“Prepare to be wowed, Miss Calvin.”
For the first time ever, Cassidy switched from “we” to “me.” “I always am.”
It took two days to set up everything, and when he’d finished, filthy and drenched with sweat, he went to his SUV and pulled out a bundle wrapped in linen. He carried it to the terrace where Cassidy sat, her hair pulled in a low, side ponytail and cascading down one shoulder. He’d dreamed of that hair.
She looked up, smiling. “You done?”
“Sure am.” He held out his bundle. “I know I can trust you with this.”
Her fingers didn’t just brush his, they covered and held. Cassidy’s expression said things he couldn’t hope for. “You can. What is it, though?”
“A few greats ago, my grandmother was a Hooper. And she was the one who told the Creek it was time to come.”
The sort of joy he’d only seen in her when she made a significant historical connection spread over Cassidy. “Really? How did I not know this existed! Was it Lavinia Hooper’s? The girl who ran away to live—?”
“Did she really come back only when her Creek husband was killed in battle?”
Again, Nate nodded.
This time when she searched his face, he saw her looking for some indication of native ancestry. “Was she really pregnant?”
He just smiled.
“You’re really the great, great… way back grandson of Chebona and Lavinia Hopper?” He’d heard her whistle low before, and it always did unsettling things to his insides. “I just scored a date with the coolest guy on the islands only to find out that he also has the coolest history on the islands!”
“Happy reading. I’ve got to take Miss Evelyn to get her hair fixed.”
Cassidy caught his arm with his hand and a moment later, slid that hand down to his. “Thanks for this, Nate. But even more, thanks for finally asking me… out, so to speak. I’d begun to think it would never happen.”
She wanted me to ask. All the way to his car, the words grew larger and louder in his mind. She wanted me to ask!
Cassidy sat, the journal still wrapped and on her lap. It would be there when she got to it, but first, she wanted to revel in the moment. He’d finally gotten past his weird inferiority ideas and asked. And he mentioned a kiss. I’ll take that kiss. Finally.
Her father appeared, and Cassidy couldn’t help but tease him. “You couldn’t have asked Nate to do this a couple of years ago? Maybe suggested the smoke-out play back then?”
“Why?” He lowered himself into the chair beside her. “What are you talking about?”
“First, it brought me a bit of history that I think will shake up islanders… I’ll have to get this to everyone right away so they have a feel for what they should say.”
“I’m leaving that bit as a surprise.”
“What’s the other bit? The ‘second’ that follows first?”
Cassidy reached for his hand and squeezed. “I have a date for the party—with Nate.”
“Praise the Lord.” After a moment later, he jumped up and pushed in the chair. “I have to tell Leslie.”
Left alone again, Cassidy unfolded the old, linen cloth—probably a dresser scarf from the mid-nineteenth century. Beautiful hemstitching that still held firm. Once white, most likely—possibly a pale blue. Inside, a hand-bound leather journal. The first entry, 1774. She paused. Touching this without gloves would be criminal. “Mama! Can you bring me some document gloves?”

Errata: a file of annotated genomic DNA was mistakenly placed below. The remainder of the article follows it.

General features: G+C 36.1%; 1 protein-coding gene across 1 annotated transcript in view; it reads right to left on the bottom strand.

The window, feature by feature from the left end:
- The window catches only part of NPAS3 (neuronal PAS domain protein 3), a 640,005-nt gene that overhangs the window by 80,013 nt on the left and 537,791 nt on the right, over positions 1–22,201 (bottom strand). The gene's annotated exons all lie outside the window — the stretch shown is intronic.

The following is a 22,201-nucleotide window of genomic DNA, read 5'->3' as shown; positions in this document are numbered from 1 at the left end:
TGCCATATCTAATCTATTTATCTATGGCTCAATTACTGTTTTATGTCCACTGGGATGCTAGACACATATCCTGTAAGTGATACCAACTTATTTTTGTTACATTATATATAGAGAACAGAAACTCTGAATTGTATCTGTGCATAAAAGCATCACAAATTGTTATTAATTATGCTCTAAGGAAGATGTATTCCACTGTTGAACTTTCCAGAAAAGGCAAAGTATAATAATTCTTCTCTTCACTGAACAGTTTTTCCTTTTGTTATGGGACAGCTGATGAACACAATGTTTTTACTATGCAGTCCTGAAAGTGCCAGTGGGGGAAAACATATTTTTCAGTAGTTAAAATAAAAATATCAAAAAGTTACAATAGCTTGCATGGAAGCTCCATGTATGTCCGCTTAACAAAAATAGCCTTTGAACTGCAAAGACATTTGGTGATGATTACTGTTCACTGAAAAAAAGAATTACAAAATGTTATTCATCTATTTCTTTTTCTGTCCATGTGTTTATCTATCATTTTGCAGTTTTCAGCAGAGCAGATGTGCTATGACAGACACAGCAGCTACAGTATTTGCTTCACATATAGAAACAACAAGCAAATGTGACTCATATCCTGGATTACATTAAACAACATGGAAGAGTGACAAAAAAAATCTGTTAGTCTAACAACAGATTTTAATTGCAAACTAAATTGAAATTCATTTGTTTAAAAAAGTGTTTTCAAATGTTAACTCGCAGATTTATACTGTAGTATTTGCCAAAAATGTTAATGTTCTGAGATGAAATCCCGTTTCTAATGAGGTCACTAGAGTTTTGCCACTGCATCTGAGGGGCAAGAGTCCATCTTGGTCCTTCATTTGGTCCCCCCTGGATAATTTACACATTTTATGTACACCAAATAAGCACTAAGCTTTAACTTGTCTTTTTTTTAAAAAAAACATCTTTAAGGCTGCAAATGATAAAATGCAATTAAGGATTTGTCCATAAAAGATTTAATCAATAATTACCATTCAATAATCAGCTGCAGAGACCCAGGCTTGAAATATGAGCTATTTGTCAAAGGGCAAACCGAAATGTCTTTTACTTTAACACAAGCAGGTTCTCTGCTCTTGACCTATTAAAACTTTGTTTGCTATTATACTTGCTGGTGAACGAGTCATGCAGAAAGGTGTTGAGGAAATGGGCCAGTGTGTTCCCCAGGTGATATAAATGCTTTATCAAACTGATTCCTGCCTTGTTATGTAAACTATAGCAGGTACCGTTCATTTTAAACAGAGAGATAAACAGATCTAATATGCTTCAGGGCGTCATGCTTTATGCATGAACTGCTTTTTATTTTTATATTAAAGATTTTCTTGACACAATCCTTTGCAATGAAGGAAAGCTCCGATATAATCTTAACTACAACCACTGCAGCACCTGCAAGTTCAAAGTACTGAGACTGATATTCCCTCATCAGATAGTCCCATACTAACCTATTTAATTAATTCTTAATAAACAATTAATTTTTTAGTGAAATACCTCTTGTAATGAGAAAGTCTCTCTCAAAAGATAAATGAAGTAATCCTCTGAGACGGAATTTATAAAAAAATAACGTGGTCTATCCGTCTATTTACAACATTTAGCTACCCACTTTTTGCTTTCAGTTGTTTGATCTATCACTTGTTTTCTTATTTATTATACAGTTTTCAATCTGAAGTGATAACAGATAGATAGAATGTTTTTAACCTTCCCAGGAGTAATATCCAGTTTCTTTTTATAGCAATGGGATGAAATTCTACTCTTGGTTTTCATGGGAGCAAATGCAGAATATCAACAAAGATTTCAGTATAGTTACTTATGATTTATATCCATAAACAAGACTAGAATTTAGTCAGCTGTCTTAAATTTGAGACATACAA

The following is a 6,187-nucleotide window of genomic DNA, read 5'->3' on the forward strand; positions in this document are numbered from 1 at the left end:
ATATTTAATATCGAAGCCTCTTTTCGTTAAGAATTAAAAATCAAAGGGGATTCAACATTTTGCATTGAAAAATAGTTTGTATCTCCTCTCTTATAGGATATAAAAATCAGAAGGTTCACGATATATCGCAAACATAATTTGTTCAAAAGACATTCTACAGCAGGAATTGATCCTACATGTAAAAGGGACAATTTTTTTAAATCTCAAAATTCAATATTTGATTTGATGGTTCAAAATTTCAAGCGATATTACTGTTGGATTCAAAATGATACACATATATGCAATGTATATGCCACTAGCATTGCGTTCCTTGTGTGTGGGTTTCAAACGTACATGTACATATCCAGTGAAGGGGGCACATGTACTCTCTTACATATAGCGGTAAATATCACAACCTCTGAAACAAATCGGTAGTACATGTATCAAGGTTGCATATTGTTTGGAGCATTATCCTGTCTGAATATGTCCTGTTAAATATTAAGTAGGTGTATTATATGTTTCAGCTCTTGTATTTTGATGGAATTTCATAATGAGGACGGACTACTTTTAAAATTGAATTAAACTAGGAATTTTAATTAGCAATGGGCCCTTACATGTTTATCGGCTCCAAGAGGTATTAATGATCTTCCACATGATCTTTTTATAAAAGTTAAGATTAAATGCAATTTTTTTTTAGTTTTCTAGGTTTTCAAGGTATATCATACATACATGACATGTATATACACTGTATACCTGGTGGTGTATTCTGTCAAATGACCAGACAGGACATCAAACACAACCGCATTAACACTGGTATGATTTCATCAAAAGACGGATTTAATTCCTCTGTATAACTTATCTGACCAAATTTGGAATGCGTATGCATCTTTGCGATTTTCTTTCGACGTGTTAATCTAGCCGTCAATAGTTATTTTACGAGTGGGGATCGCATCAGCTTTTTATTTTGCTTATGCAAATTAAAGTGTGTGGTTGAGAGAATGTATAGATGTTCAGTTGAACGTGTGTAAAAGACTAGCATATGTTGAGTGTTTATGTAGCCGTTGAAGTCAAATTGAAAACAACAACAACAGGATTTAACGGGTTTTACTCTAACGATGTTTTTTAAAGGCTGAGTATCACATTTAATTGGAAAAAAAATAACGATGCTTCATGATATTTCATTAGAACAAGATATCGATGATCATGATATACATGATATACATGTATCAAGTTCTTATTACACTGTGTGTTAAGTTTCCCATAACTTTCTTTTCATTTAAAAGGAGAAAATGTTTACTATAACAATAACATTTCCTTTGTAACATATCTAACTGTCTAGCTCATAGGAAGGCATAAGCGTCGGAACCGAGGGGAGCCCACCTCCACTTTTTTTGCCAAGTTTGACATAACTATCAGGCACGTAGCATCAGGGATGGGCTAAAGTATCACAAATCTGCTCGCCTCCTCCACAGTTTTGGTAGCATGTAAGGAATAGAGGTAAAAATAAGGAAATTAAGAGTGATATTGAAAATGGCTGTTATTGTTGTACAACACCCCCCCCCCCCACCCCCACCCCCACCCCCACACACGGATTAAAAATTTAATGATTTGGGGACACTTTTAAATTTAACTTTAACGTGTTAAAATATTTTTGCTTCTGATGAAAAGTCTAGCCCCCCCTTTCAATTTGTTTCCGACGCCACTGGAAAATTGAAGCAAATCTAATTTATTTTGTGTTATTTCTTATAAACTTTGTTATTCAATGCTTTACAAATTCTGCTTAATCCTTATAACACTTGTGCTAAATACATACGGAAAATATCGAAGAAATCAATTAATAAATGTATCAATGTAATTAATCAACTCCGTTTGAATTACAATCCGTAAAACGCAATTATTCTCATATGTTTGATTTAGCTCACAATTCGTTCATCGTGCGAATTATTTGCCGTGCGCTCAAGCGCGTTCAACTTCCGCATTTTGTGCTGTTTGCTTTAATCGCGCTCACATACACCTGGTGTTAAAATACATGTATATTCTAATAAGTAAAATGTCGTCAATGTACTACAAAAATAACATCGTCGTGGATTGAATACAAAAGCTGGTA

She flipped through the journal until she found the right date… just a few days before the great smoke-out.
Papa has said they will have their own party here on Hooper Island—just as the patriots did in Boston. We’ll steal the tobacco off the ships and burn it. King George’s army will not oppress us anymore.
Later, when the family was in the music room, I crept outside and into the garden to meet with my love. Chebona waited for me, but this time I didn’t jump when he rose out of the shrubbery. He says I am learning. I heard pride in his tone—love. When I told him about the great plan, he frowned. “A waste,” he said in the choppy way he speaks. He has no use for extraneous words. He prefers looks, touches, kisses. I like his kisses. He says I will be his wife as soon as the British are gone. Mama will have vapors, but I care not. I love him.
By the time I had to hurry back—before someone decided I’d gotten ill and came looking for me, we concocted an alternative plan. It’s superior. Now, if I can only convince Papa to do it. I must wait until Mama has gone to bed. She’s still convinced the Creek wait to scalp us in our sleep. Papa says she’s ridiculous, and I agree. Chebona just smiles and says if anyone touches my head, they’ll lose theirs.
A few days later, the entry confirmed the new plan. And following that, the day. Cassidy read with growing eagerness.
I met with Chebona tonight—with Papa’s approval. He’s known of our trysts all along. He says I may not marry my love but that he understands my admiration. “We marry others of the faith, Lavinia. Only of the faith. If he were a Christian, I could not refuse a good man, but…”
But I know something Papa doesn’t. I’ve taught Chebona all about Jesus. He believes. When this is over and he is ready to take me for his wife, I will tell Papa all about it. I wrote out the story months ago, so he cannot claim that Chebona is only playing a part to win a wife. I will belong to my love. It will be hard, living as the Indians do, but he is worth all discomfort.
Chebona and the men will wait for my signal tomorrow night. When I walk along the garden path, whistling, they’ll take their canoes and rafts out to the ships under cover of darkness. They’ll hide on the south side of the supply ships while the British are battling on the man-o-war to the north. They’ll steal most of the tobacco and other supplies—all they can fit on the rafts—and paddle back to the shore. Between the two fires, the British may never know that the supplies were not lost in the flames.
And then the entry that told it all…
Cassidy forced herself to go slowly, to turn the pages with care. Everything was exactly as the story had always been told but for one exception. The true heroes were the Creek warriors who had stolen supplies to help the colonist resistance.
The next entry, written in a different ink, sent her heart soaring.
Chebona came to me in the garden just before dawn. He was filthy, sweaty, but his dark eyes glistened. He said, “No one hurt. No death. Your father’s men?”